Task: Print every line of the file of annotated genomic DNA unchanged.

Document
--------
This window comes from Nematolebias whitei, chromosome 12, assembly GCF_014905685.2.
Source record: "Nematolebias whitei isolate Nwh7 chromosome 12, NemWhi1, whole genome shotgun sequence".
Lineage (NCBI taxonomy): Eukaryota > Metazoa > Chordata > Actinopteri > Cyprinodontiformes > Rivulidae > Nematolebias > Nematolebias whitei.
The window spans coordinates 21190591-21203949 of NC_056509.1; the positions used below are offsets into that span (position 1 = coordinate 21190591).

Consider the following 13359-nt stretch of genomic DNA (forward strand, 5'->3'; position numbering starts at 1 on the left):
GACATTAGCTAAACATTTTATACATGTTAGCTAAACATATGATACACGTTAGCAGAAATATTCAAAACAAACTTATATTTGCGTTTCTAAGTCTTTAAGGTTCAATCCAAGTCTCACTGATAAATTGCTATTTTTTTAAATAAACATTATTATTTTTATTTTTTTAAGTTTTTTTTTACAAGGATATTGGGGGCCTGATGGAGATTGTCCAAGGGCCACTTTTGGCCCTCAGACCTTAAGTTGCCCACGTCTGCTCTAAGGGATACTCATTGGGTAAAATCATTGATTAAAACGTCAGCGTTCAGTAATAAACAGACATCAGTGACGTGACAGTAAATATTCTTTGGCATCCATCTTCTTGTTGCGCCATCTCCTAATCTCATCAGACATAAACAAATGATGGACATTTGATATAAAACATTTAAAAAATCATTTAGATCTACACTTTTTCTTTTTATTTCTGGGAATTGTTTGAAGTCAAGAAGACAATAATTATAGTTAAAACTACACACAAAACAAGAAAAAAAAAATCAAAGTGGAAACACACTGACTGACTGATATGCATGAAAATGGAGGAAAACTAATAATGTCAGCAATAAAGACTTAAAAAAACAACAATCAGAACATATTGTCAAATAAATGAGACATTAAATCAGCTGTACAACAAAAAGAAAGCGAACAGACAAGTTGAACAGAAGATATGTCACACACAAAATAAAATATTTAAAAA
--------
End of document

This window comes from Nematolebias whitei, chromosome 12, assembly GCF_014905685.2.
Source record: "Nematolebias whitei isolate Nwh7 chromosome 12, NemWhi1, whole genome shotgun sequence".
Lineage (NCBI taxonomy): Eukaryota > Metazoa > Chordata > Actinopteri > Cyprinodontiformes > Rivulidae > Nematolebias > Nematolebias whitei.
The window spans coordinates 21190591-21203949 of NC_056509.1; the positions used below are offsets into that span (position 1 = coordinate 21190591).

Consider the following 13359-nt stretch of genomic DNA (forward strand, 5'->3'; position numbering starts at 1 on the left):
GACATTAGCTAAACATTTTATACATGTTAGCTAAACATATGATACACGTTAGCAGAAATATTCAAAACAAACTTATATTTGCGTTTCTAAGTCTTTAAGGTTCAATCCAAGTCTCACTGATAAATTGCTATTTTTTTAAATAAACATTATTATTTTTATTTTTTTAAGTTTTTTTTTACAAGGATATTGGGGGCCTGATGGAGATTGTCCAAGGGCCACTTTTGGCCCTCAGACCTTAAGTTGCCCACGTCTGCTCTAAGGGATACTCATTGGGTAAAATCATTGATTAAAACGTCAGCGTTCAGTAATAAACAGACATCAGTGACGTGACAGTAAATATTCTTTGGCATCCATCTTCTTGTTGCGCCATCTCCTAATCTCATCAGACATAAACAAATGATGGACATTTGATATAAAACATTTAAAAAATCATTTAGATCTACACTTTTTCTTTTTATTTCTGGGAATTGTTTGAAGTCAAGAAGACAATAATTATAGTTAAAACTACACACAAAACAAGAAAAAAAAAATCAAAGTGGAAACACACTGACTGACTGATATGCATGAAAATGGAGGAAAACTAATAATGTCAGCAATAAAGACTTAAAAAAACAACAATCAGAACATATTGTCAAATAAATGAGACATTAAATCAGCTGTACAACAAAAAGAAAGCGAACAGACAAGTTGAACAGAAGATATGTCACACACAAAATAAAATATTTAAAAA